TUESDAY, April 11th:
I think it was on this day that when I came down at 7.30 a.m. for breakfast I found the whole party, with the exception of the Paramount Chief, sitting in the lounge. The Ngambela came over to me with a very worried face and said that a terrible thing had happened. He told me that a very important gentleman from a very important newspaper called "The Times" had asked for an interview. The Ngambela had said that they had a very tight programme and the reporter had replied that if the Ngambela fixed a time he would be there. The Ngambela and replied (on the telephone) that he would see him next morning between 6 and 7 a.m. and had then rung off. He explained to me that they had been waiting for this important gentleman to arrive and that he had never turned up and what were they to do. I told him that they could laugh and forget it, and that it was most unlikely that they would see him again. In fact he never turned up or got in touch with us again.
At 11.30 that morning I went to the Colonial Office for more "talks" before the official talks started.
At 2.30 that afternoon we went to Clarence House for tea with Her Majesty the Queen Mother. The party consisted of the Paramount Chief, the Ngambela, Sii-Sii and myself. I had previously received a message from Adams that the Queen Mother would be very glad if I went too, but only if the Paramount Chief and party did not wish to go alone. However, the Paramount Chief was always most anxious to have someone to go with him. When we arrived at the door we were greeted by Lord "X" and Lady "Y" and Martin Gilliat. Lady "Y", the lady-in-waiting, gave a delightful curtsy to the Paramount Chief. We were then taken into the drawing room where we were joined by the Queen Mother. She was her usual gracious self and remarked that she and her staff were still talking of their wonderful visit to Barotseland, and she asked us all individually to take messages from her back to Mongu. We then had tea. The Queen Mother sat in one corner of the room with the Paramount Chief; Sii-Sii sat in another with the lady-in-waiting; the Ngambela sat in a third with Martin Gilliat and I sat in the fourth with the other equerry. In due course Sii-Sii was taken up to the Queen Mother's table and then I was taken up too in his place. The Ngambela was not so taken up and I think cumulatively resented the fact that everywhere precedence was given to Sii-Sii which, by their custom, was entirely incorrect.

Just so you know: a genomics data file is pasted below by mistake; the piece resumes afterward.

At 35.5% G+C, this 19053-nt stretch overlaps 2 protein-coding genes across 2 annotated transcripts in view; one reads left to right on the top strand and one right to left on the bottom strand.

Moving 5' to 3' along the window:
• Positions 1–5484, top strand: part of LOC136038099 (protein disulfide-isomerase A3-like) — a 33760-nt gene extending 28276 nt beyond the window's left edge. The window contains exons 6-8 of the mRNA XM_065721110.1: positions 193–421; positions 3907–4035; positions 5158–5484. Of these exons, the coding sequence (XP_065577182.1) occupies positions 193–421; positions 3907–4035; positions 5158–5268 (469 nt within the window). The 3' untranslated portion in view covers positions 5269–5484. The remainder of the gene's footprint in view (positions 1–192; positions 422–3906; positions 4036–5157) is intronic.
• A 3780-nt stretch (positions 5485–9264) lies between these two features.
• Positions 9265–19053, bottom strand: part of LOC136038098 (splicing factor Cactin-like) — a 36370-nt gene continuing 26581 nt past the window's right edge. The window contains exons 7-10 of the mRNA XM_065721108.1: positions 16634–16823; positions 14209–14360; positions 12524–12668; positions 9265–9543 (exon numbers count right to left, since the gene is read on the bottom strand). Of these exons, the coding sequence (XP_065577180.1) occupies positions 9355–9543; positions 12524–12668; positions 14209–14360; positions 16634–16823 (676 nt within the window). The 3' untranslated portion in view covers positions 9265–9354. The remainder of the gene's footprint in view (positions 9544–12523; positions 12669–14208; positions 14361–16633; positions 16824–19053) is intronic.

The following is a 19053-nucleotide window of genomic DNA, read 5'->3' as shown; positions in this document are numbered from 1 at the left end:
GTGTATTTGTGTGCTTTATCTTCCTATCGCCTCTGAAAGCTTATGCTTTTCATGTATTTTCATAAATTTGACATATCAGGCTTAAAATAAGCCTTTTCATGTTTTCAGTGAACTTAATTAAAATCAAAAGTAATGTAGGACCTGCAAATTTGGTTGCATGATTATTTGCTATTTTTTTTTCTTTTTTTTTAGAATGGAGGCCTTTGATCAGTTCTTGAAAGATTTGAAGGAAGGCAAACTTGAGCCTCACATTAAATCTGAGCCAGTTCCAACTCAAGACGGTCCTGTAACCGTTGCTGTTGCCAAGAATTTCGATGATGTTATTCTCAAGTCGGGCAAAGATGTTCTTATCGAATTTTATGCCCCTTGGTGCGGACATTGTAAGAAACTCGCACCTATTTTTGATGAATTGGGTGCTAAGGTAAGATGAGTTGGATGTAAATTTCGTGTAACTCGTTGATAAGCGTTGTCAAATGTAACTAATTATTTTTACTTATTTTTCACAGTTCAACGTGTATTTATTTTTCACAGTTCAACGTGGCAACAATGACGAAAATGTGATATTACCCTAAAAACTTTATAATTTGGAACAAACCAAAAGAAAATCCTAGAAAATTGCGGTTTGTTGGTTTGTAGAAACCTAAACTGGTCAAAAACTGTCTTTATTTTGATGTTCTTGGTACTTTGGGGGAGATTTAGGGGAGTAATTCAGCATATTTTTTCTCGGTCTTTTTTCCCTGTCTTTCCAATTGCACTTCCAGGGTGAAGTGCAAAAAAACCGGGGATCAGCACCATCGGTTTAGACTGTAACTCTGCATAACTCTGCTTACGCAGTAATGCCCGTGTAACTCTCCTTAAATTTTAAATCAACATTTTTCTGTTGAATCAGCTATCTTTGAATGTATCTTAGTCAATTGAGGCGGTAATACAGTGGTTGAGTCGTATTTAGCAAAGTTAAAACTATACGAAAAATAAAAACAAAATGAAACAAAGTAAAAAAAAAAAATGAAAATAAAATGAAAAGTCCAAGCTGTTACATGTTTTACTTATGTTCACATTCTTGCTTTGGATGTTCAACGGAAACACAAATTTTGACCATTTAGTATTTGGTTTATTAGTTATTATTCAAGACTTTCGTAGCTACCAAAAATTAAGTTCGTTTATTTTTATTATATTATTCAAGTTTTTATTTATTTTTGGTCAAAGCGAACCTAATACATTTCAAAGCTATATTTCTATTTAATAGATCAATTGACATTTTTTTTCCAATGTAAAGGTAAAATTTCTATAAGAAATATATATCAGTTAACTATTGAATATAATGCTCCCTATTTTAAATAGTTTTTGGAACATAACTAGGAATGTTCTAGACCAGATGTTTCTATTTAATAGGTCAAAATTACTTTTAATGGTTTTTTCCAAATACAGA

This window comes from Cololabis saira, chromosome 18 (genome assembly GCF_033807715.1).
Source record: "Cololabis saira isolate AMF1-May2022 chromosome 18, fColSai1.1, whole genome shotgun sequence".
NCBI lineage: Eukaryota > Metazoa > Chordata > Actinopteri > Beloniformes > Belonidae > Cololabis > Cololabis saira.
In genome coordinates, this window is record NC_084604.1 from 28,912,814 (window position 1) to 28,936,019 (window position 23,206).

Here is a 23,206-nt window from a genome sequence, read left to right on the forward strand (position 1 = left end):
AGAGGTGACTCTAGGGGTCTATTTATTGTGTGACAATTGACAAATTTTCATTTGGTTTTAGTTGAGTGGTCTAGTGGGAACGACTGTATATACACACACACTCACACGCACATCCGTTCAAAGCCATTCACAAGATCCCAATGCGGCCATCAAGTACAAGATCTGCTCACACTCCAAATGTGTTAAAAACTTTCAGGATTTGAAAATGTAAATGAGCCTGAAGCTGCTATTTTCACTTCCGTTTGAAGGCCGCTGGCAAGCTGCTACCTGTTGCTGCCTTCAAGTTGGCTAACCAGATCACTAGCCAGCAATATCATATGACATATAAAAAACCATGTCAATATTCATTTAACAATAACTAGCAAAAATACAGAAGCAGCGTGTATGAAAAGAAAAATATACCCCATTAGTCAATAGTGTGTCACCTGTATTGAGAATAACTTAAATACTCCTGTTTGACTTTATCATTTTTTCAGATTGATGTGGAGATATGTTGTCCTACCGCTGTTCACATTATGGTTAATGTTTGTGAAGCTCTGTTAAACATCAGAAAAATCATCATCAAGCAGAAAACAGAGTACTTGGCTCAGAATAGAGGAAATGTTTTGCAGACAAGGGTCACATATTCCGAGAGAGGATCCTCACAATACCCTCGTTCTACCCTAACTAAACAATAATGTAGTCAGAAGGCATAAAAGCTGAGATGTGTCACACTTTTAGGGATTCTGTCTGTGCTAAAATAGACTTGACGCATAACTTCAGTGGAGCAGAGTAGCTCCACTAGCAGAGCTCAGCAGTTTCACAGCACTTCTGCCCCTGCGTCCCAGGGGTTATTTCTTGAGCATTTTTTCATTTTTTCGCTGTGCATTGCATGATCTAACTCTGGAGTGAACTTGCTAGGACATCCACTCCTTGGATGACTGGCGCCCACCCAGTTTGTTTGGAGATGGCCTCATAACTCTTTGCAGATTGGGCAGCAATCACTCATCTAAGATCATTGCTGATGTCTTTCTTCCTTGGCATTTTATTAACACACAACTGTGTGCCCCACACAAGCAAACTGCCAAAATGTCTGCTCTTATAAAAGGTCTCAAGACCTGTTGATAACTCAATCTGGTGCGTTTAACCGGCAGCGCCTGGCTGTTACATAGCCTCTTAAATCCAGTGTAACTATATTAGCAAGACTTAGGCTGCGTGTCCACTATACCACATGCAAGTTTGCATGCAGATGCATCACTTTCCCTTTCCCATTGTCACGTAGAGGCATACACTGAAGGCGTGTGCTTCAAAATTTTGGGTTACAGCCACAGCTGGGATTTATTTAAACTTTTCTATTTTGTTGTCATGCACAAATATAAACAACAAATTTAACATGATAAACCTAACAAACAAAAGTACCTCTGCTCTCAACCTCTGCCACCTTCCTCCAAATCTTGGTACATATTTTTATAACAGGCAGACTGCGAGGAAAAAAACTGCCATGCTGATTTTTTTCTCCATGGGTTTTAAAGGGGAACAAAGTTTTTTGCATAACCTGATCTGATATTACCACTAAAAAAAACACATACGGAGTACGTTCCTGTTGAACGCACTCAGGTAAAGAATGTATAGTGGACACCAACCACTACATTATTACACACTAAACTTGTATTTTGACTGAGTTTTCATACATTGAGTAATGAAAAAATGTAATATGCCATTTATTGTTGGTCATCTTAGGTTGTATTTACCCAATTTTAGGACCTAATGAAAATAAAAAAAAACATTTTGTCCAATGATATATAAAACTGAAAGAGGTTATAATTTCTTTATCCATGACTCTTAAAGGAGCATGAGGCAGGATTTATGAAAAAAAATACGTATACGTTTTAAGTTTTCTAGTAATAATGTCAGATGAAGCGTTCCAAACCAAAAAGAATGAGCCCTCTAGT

On leaving Clarence House we, all of us, signed the book.
That evening we went to a Cocktail Party given by Her Majesty's Government at No. 1, Carlton Gardens, at which the hosts were the Colonial Secretary and Mrs. Macleod. At this party there were a number of distinguished guests, many of whom wished to be introduced to the Barotse delegation. I took round Sir Hilton Paynton, the Permanent Under-Secretary of State, and then the Duke of Devonshire. When I introduced Induna Mukwakwa he asked me three times, to my considerable embarrassment, who it was. Lord Boyd of Merton was also among the guests and had a long chat to the Paramount Chief,
WEDNESDAY, April 12th:
At 11 a.m. the "Talks" started with the Secretary of State. At 12.20 a car arrived from Buckingham Palace with one of the Queen's Equerries to collect the Paramount Chief. To everyone's surprise the driver of it was a woman. The Paramount Chief had been told that he should go either in robes or in a morning coat. Be had, therefore, attended the "Talks" in a morning coat and went off to Buckingham Palace with the Equerry and no one else. He was duly "dubbed" by the Queen and had half an hour's private conversation with her with no one else in the room. He was then brought back to the hotel in the same car.
At 4 p.m. we went to the Houses of Parliament by arrangement made the night before and one of the M.P.s (F. Bennett) received us there. The intention was that the Paramount Chief, Ngambela and two Indunas should have tea and talks with about fifteen Conservative members of Parliament. I had suggested to the Paramount Chief that he should pick two of his most intelligent indunas, such as Kalonga, Katema, Leashimba or Mukande, and that this might be a suitable opportunity to leave Sii-Sii behind as he was in on so many of the important social occasions. However, disregarding my advice Sii-Sii was duly brought along together with the Leashimba. After tea Mr. Bennett made an amusing little address, saying how grateful they were to the Paramount Chief for coming along and how anxious they were to appreciate and support his position. I looked at the Ngambela to reply, and he stood up and said, "As there is no interpreter here the Resident Commissioner will reply for us." This was done.